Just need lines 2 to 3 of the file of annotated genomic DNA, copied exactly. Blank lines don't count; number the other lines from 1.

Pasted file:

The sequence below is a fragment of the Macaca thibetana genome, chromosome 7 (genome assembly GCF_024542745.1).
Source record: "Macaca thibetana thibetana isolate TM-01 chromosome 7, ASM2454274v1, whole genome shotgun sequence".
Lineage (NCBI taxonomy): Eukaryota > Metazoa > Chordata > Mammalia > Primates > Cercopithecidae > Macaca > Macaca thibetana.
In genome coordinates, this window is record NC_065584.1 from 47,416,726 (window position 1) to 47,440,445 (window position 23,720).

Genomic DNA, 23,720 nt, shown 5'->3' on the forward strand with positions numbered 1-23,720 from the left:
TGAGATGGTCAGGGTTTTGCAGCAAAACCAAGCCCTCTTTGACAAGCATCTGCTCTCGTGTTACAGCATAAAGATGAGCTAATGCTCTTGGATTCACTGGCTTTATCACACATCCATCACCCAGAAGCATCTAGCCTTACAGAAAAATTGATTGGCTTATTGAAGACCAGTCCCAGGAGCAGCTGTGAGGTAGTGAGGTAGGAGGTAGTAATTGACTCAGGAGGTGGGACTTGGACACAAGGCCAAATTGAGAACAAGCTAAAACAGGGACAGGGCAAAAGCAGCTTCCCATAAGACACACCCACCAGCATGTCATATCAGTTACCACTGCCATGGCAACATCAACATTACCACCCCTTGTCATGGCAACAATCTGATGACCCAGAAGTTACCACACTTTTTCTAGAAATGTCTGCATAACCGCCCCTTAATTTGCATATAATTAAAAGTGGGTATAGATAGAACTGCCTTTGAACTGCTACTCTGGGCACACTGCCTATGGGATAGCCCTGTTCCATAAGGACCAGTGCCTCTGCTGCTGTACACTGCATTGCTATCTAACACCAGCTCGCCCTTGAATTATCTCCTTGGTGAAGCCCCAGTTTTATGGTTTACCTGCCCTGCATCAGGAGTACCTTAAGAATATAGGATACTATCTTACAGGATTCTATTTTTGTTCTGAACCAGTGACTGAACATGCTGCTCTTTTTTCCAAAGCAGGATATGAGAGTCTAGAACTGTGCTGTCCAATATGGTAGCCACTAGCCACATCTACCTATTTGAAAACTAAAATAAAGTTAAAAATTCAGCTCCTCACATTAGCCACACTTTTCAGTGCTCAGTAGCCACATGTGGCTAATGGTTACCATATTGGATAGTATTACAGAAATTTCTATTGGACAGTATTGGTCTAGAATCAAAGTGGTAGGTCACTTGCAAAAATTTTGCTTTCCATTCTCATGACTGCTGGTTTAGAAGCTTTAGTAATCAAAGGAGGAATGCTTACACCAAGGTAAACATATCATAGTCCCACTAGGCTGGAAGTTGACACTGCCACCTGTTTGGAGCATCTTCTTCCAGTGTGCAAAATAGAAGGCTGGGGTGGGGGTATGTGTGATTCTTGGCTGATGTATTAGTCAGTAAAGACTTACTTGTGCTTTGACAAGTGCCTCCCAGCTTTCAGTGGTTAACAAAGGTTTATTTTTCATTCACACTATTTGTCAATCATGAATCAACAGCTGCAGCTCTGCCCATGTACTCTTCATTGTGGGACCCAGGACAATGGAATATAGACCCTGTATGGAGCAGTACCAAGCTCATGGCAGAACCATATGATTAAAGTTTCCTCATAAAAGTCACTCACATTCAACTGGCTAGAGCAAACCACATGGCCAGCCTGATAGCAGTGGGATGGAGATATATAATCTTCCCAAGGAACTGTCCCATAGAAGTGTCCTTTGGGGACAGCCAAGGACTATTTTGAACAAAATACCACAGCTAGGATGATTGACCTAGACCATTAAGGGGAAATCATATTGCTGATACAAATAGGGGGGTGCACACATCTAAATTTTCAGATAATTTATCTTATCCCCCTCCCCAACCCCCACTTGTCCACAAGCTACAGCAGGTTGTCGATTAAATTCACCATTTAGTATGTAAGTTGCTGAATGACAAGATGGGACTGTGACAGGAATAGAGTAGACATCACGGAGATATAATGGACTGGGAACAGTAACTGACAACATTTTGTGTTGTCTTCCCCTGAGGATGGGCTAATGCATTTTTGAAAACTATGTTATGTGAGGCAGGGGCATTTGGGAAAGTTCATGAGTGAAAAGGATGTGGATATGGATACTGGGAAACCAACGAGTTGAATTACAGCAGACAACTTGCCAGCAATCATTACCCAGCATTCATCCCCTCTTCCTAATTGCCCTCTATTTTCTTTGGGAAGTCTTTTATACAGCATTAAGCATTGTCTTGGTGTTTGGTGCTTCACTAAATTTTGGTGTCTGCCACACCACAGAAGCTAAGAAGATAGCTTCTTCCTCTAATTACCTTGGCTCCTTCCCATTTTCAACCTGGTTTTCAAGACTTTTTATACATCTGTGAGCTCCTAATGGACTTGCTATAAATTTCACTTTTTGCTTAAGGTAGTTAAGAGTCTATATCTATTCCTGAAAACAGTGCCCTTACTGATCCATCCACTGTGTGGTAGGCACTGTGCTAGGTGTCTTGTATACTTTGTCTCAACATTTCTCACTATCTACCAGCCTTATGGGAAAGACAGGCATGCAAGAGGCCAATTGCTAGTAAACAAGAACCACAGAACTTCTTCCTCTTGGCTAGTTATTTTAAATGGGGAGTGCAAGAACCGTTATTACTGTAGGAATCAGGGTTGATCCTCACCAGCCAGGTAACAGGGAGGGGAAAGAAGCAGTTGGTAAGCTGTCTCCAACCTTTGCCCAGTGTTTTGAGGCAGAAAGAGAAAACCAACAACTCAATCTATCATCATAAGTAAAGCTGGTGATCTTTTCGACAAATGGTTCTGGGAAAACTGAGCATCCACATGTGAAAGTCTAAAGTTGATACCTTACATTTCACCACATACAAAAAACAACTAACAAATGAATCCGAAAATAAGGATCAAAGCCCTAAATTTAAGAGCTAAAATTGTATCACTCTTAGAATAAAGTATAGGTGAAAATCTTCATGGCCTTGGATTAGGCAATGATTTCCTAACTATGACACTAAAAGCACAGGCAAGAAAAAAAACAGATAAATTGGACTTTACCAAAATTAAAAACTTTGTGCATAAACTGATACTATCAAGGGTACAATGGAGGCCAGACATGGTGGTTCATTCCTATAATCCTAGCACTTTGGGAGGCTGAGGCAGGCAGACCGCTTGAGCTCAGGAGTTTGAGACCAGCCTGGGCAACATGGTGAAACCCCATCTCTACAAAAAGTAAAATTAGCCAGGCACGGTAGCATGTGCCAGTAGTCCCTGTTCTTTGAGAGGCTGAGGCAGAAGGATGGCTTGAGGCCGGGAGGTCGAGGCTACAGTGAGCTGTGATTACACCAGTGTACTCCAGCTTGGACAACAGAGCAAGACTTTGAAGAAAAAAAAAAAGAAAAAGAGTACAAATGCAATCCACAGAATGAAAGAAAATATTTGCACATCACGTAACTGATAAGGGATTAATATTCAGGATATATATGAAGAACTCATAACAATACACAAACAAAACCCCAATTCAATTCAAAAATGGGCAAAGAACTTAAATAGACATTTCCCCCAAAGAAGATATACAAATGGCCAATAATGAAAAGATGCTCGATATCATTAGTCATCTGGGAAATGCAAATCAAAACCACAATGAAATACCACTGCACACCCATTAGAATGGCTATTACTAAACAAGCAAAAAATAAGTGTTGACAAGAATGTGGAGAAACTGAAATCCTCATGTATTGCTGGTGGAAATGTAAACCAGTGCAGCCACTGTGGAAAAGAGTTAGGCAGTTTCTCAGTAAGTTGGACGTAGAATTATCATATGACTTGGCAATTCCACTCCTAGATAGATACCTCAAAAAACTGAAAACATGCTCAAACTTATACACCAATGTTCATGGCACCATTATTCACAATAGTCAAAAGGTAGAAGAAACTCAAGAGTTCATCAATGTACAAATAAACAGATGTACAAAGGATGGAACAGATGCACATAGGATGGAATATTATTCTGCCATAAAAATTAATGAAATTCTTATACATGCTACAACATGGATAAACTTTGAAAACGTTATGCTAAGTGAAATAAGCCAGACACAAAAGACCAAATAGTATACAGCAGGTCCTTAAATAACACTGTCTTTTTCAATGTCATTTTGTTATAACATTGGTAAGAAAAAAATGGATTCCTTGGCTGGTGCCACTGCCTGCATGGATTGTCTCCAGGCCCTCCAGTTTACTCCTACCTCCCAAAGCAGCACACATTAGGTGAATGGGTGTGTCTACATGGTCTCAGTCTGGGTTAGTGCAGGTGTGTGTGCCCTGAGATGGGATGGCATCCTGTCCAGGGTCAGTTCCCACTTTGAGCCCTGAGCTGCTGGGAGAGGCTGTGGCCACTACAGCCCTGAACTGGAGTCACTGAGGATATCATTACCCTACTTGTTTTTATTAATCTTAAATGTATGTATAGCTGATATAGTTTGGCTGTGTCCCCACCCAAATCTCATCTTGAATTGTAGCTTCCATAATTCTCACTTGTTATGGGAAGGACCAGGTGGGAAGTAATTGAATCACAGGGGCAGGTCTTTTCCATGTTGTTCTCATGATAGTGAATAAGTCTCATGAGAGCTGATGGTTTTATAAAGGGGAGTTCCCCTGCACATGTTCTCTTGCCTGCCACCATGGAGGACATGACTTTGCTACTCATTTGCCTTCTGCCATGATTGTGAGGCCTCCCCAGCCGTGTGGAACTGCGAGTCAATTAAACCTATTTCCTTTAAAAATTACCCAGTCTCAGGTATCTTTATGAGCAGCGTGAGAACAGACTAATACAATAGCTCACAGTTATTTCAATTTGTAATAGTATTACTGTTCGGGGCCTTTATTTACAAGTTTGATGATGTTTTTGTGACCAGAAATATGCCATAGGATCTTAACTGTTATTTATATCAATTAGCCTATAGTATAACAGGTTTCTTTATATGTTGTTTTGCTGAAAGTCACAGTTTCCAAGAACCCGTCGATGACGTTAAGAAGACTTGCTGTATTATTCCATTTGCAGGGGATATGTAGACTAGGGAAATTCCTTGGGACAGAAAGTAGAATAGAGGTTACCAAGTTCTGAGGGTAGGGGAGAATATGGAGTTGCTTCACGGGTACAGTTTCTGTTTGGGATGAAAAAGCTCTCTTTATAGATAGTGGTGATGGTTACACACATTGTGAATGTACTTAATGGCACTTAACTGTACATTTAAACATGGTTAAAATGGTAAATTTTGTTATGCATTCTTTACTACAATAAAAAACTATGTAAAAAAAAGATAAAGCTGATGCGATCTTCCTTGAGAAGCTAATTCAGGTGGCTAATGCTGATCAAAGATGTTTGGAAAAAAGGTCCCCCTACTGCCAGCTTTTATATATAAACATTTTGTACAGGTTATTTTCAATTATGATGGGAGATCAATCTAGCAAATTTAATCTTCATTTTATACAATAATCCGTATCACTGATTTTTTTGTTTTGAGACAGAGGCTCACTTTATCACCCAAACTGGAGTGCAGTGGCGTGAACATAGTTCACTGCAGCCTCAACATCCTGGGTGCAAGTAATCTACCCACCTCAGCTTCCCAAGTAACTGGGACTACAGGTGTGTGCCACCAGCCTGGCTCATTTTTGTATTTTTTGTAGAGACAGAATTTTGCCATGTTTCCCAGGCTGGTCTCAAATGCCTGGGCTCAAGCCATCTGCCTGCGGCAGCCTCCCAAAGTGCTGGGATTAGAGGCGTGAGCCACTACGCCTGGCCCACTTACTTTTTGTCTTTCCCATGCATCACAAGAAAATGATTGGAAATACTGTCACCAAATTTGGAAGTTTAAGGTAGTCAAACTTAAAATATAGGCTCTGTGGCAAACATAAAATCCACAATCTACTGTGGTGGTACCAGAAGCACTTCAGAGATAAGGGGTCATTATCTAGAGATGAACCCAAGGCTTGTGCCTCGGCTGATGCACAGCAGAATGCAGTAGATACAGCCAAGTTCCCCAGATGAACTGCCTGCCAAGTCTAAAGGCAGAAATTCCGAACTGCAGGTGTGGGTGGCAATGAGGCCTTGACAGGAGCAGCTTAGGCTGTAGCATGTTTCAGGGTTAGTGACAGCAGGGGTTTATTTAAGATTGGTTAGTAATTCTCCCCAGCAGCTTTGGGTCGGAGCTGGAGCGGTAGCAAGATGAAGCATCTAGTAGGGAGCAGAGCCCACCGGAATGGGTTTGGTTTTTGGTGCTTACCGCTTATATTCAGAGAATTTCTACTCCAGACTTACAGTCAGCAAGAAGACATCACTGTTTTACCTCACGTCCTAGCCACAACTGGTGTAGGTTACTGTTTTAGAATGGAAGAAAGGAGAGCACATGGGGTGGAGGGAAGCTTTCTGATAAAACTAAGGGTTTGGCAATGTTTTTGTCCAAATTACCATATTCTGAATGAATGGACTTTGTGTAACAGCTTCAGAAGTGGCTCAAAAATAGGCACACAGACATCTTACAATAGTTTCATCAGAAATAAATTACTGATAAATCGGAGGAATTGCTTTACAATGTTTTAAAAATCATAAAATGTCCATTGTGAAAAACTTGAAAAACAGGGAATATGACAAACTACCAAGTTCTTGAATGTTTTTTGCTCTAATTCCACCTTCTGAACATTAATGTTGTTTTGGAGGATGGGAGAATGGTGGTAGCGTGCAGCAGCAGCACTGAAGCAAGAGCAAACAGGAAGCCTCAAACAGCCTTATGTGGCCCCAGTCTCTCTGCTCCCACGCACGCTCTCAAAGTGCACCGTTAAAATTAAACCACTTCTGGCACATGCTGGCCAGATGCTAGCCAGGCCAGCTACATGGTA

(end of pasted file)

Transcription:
Source record: "Macaca thibetana thibetana isolate TM-01 chromosome 7, ASM2454274v1, whole genome shotgun sequence".
Lineage (NCBI taxonomy): Eukaryota > Metazoa > Chordata > Mammalia > Primates > Cercopithecidae > Macaca > Macaca thibetana.